On April 8 , Accio Data joined representatives from LexisNexis, Experian, and BackgroundChecks.com to strongly voice NAPBS’ concern about HB2700, currently under consideration by a Texas legislative committee on Government Transparency and Operation.
Basically, the bill has two components:
- Any person/organization wishing to purchase court records “in bulk” for Class B felony and higher cases would only be able to purchase them through the Texas Department of Public Safety (DPS).
- All clerks, courts or agencies fulfilling records requests for Class C and lower records must publish the requestor’s name and contact information on the court/agency’s website or post it in a prominent place.
The stated reasons for the proposed legislation is to ease the workload on individual county clerks in fulfilling information, to ensure the accuracy of records being released, and to promote greater transparency in government, but legitimate background screening firms and records wholesalers can immediately recognize the problems with this bill.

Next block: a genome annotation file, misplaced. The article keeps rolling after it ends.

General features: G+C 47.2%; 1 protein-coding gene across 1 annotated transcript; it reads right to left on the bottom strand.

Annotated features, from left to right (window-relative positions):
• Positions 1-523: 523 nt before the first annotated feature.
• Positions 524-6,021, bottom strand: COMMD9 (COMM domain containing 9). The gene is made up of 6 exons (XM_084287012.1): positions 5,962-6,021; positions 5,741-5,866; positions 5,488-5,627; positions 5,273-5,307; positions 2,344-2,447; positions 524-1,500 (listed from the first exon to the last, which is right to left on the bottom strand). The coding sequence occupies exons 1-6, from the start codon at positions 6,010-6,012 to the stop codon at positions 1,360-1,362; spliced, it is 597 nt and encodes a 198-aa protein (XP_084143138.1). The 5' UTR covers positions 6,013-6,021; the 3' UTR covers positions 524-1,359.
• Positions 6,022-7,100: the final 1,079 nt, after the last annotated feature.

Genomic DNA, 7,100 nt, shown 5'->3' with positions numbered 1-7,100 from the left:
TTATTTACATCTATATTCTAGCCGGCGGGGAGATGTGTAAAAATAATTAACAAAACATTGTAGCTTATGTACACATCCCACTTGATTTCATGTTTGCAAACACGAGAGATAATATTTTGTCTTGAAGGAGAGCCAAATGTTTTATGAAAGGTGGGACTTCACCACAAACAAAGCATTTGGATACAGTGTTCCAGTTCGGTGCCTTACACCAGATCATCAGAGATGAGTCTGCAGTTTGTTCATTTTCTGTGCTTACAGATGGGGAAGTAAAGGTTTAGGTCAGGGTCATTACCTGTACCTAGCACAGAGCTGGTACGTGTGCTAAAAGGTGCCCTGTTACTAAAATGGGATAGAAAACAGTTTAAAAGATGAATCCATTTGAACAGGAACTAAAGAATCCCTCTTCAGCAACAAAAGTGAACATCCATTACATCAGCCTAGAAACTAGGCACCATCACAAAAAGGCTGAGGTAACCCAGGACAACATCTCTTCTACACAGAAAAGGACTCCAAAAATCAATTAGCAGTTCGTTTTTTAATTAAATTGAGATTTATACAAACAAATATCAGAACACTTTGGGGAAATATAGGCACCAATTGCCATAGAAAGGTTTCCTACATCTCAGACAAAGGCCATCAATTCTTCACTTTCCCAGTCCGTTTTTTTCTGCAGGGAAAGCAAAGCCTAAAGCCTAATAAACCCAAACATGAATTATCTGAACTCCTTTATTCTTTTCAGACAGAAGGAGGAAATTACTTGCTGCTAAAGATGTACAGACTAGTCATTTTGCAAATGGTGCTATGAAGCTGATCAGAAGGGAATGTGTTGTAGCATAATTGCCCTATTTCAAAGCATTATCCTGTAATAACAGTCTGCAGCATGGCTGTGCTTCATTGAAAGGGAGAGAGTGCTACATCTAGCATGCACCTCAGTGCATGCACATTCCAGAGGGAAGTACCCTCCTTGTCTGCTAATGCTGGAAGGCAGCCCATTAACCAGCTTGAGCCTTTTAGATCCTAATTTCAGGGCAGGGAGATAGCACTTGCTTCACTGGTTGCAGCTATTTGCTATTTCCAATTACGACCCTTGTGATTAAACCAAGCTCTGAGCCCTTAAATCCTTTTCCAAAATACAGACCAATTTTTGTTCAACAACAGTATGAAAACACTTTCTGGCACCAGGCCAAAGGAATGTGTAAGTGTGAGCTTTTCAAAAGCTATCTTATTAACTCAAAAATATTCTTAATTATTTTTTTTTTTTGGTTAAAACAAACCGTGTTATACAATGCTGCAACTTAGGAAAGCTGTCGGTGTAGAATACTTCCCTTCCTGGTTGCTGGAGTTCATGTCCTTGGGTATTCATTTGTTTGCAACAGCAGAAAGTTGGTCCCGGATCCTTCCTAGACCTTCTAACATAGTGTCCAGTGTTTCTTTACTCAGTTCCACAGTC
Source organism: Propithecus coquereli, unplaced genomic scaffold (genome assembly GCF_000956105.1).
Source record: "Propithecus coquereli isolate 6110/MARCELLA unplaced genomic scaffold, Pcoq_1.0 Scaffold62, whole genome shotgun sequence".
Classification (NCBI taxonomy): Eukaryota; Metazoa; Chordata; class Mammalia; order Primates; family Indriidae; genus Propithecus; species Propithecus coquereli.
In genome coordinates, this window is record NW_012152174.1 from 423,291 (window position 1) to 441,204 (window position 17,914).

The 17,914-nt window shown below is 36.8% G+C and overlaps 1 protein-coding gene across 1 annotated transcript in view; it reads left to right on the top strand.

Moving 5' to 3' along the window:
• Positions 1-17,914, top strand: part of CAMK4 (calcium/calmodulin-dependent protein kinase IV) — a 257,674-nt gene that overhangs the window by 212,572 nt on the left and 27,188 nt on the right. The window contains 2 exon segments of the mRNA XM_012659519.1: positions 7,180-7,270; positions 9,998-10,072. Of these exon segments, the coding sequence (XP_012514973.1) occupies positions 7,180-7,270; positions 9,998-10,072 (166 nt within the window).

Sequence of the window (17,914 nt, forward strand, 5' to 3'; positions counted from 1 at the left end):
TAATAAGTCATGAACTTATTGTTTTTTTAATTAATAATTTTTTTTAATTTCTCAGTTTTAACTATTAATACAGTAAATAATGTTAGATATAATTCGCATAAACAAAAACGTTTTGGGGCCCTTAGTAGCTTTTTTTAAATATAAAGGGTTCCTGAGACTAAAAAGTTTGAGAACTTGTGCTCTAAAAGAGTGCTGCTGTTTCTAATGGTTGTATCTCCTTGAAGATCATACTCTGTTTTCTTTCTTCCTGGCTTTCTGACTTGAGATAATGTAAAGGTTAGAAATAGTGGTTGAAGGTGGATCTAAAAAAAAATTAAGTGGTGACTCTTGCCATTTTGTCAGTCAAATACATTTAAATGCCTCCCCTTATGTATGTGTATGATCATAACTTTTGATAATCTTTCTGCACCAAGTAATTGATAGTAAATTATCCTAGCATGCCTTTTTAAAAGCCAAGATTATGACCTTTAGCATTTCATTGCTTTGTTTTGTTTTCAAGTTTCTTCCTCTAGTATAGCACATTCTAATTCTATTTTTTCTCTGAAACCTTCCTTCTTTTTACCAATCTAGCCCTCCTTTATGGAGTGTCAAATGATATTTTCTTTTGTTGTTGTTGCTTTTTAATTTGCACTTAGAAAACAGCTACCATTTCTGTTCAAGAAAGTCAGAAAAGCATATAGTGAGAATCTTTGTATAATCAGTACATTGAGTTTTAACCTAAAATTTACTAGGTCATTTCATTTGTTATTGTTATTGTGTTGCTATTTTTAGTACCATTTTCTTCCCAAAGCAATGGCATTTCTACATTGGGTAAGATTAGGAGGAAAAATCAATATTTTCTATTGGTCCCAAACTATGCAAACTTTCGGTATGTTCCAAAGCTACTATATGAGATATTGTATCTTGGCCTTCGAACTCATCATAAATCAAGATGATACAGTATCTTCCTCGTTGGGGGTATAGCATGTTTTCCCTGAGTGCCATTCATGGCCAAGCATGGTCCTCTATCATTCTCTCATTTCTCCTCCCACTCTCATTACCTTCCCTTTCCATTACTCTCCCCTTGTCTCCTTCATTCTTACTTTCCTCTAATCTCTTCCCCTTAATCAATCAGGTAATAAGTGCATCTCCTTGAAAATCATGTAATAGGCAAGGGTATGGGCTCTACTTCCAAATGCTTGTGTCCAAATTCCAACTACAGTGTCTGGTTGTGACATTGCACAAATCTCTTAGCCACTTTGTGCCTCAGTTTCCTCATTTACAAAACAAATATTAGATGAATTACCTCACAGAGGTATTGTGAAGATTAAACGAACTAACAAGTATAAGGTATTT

The first is timeliness; under current Texas law, clerks are only required to update the DPS data once per month but they are on an “honor system” to do it and there are no penalties for failure to do so. A state audit of the records database in 2011 found that some of the largest counties in the state – Dallas, Travis (Austin), Hidalgo and Cameron (along the Mexican border), Bexar (San Antonio), and Tarrant (Fort Worth) – were found to have submitted 1% or less of their court records to DPS.
The second (and most important) problem is accuracy. A state audit of the records database in 2011 found that “prosecutor offices and courts had submitted disposition records to the Computerized Criminal History System for 73.68 percent of arrests made in 2009” and “users may not receive a reliable result from criminal history background checks that are conducted based on the data in that system.” A San Antonio television station showed some even more alarming flaws in the system in an investigative report the following year in which convicted murderers sitting on Texas’ Death Row still didn’t have any criminal records on file at DPS.
At the committee’s urging, we are reaching out to the bill’s sponsor, Representative Senfronia Thompson, to suggest changes to the text of the bill in order to protect the interests and accessibility of those records for legitimate background screening firms and records wholesalers. We’ll keep you updated on the progress.